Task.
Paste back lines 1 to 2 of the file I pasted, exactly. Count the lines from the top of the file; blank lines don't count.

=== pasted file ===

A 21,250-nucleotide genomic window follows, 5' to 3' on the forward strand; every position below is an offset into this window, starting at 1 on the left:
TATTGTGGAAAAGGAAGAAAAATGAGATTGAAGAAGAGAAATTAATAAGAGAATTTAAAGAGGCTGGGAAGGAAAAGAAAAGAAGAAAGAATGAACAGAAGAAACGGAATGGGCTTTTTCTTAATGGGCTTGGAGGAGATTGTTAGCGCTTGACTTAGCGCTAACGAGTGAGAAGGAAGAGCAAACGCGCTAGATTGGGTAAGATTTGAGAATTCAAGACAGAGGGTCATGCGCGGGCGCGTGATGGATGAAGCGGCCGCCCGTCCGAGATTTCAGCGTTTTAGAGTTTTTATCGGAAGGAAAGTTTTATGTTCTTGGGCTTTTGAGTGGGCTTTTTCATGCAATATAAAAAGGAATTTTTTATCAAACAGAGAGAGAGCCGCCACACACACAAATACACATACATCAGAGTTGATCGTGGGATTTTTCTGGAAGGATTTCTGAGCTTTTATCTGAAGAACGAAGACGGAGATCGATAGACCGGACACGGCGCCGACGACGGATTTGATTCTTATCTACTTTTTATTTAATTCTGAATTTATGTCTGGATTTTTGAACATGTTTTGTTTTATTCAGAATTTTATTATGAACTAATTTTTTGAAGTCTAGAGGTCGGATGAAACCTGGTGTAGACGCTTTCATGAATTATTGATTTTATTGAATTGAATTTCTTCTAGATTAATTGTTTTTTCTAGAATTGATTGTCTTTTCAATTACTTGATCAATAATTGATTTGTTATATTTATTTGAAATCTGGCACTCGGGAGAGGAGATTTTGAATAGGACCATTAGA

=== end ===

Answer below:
A 21,250-nucleotide genomic window follows, 5' to 3' on the forward strand; every position below is an offset into this window, starting at 1 on the left:
TATTGTGGAAAAGGAAGAAAAATGAGATTGAAGAAGAGAAATTAATAAGAGAATTTAAAGAGGCTGGGAAGGAAAAGAAAAGAAGAAAGAATGAACAGAAGAAACGGAATGGGCTTTTTCTTAATGGGCTTGGAGGAGATTGTTAGCGCTTGACTTAGCGCTAACGAGTGAGAAGGAAGAGCAAACGCGCTAGATTGGGTAAGATTTGAGAATTCAAGACAGAGGGTCATGCGCGGGCGCGTGATGGATGAAGCGGCCGCCCGTCCGAGATTTCAGCGTTTTAGAGTTTTTATCGGAAGGAAAGTTTTATGTTCTTGGGCTTTTGAGTGGGCTTTTTCATGCAATATAAAAAGGAATTTTTTATCAAACAGAGAGAGAGCCGCCACACACACAAATACACATACATCAGAGTTGATCGTGGGATTTTTCTGGAAGGATTTCTGAGCTTTTATCTGAAGAACGAAGACGGAGATCGATAGACCGGACACGGCGCCGACGACGGATTTGATTCTTATCTACTTTTTATTTAATTCTGAATTTATGTCTGGATTTTTGAACATGTTTTGTTTTATTCAGAATTTTATTATGAACTAATTTTTTGAAGTCTAGAGGTCGGATGAAACCTGGTGTAGACGCTTTCATGAATTATTGATTTTATTGAATTGAATTTCTTCTAGATTAATTGTTTTTTCTAGAATTGATTGTCTTTTCAATTACTTGATCAATAATTGATTTGTTATATTTATTTGAAATCTGGCACTCGGGAGAGGAGATTTTGAATAGGACCATTAGA